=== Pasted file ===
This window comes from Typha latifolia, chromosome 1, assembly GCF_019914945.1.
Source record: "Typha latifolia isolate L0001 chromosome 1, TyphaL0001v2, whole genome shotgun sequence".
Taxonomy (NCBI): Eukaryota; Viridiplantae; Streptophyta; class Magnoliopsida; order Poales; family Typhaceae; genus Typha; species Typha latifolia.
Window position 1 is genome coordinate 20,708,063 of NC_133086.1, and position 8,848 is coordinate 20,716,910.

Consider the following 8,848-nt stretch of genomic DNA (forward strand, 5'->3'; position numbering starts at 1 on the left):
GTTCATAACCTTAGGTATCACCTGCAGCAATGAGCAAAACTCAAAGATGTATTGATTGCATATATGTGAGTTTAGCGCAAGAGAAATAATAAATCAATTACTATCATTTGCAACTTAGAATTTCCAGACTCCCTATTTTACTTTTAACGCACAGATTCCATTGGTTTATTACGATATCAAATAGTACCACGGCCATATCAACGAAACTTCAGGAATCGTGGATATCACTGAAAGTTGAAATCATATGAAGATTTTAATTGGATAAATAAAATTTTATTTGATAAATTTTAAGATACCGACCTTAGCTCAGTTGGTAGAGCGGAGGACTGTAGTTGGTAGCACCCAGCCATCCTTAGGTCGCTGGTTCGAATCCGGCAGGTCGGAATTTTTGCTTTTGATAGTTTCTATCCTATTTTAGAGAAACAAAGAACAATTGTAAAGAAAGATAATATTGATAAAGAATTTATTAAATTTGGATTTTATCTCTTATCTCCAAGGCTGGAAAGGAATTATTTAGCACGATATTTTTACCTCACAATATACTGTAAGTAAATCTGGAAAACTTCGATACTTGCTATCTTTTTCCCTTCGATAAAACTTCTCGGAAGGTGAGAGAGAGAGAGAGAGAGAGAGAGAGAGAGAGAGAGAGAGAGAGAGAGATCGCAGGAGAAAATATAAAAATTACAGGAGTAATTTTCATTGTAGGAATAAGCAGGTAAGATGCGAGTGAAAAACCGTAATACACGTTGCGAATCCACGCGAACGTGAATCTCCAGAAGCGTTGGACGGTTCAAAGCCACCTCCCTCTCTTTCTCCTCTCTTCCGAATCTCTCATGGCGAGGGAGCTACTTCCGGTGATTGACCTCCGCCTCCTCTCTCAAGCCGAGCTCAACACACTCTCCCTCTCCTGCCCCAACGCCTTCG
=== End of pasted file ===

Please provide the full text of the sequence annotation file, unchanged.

This window comes from Typha latifolia, chromosome 1, assembly GCF_019914945.1.
Source record: "Typha latifolia isolate L0001 chromosome 1, TyphaL0001v2, whole genome shotgun sequence".
Taxonomy (NCBI): Eukaryota; Viridiplantae; Streptophyta; class Magnoliopsida; order Poales; family Typhaceae; genus Typha; species Typha latifolia.
Window position 1 is genome coordinate 20,708,063 of NC_133086.1, and position 8,848 is coordinate 20,716,910.

Consider the following 8,848-nt stretch of genomic DNA (forward strand, 5'->3'; position numbering starts at 1 on the left):
GTTCATAACCTTAGGTATCACCTGCAGCAATGAGCAAAACTCAAAGATGTATTGATTGCATATATGTGAGTTTAGCGCAAGAGAAATAATAAATCAATTACTATCATTTGCAACTTAGAATTTCCAGACTCCCTATTTTACTTTTAACGCACAGATTCCATTGGTTTATTACGATATCAAATAGTACCACGGCCATATCAACGAAACTTCAGGAATCGTGGATATCACTGAAAGTTGAAATCATATGAAGATTTTAATTGGATAAATAAAATTTTATTTGATAAATTTTAAGATACCGACCTTAGCTCAGTTGGTAGAGCGGAGGACTGTAGTTGGTAGCACCCAGCCATCCTTAGGTCGCTGGTTCGAATCCGGCAGGTCGGAATTTTTGCTTTTGATAGTTTCTATCCTATTTTAGAGAAACAAAGAACAATTGTAAAGAAAGATAATATTGATAAAGAATTTATTAAATTTGGATTTTATCTCTTATCTCCAAGGCTGGAAAGGAATTATTTAGCACGATATTTTTACCTCACAATATACTGTAAGTAAATCTGGAAAACTTCGATACTTGCTATCTTTTTCCCTTCGATAAAACTTCTCGGAAGGTGAGAGAGAGAGAGAGAGAGAGAGAGAGAGAGAGAGAGAGAGAGAGAGAGATCGCAGGAGAAAATATAAAAATTACAGGAGTAATTTTCATTGTAGGAATAAGCAGGTAAGATGCGAGTGAAAAACCGTAATACACGTTGCGAATCCACGCGAACGTGAATCTCCAGAAGCGTTGGACGGTTCAAAGCCACCTCCCTCTCTTTCTCCTCTCTTCCGAATCTCTCATGGCGAGGGAGCTACTTCCGGTGATTGACCTCCGCCTCCTCTCTCAAGCCGAGCTCAACACACTCTCCCTCTCCTGCCCCAACGCCTTCG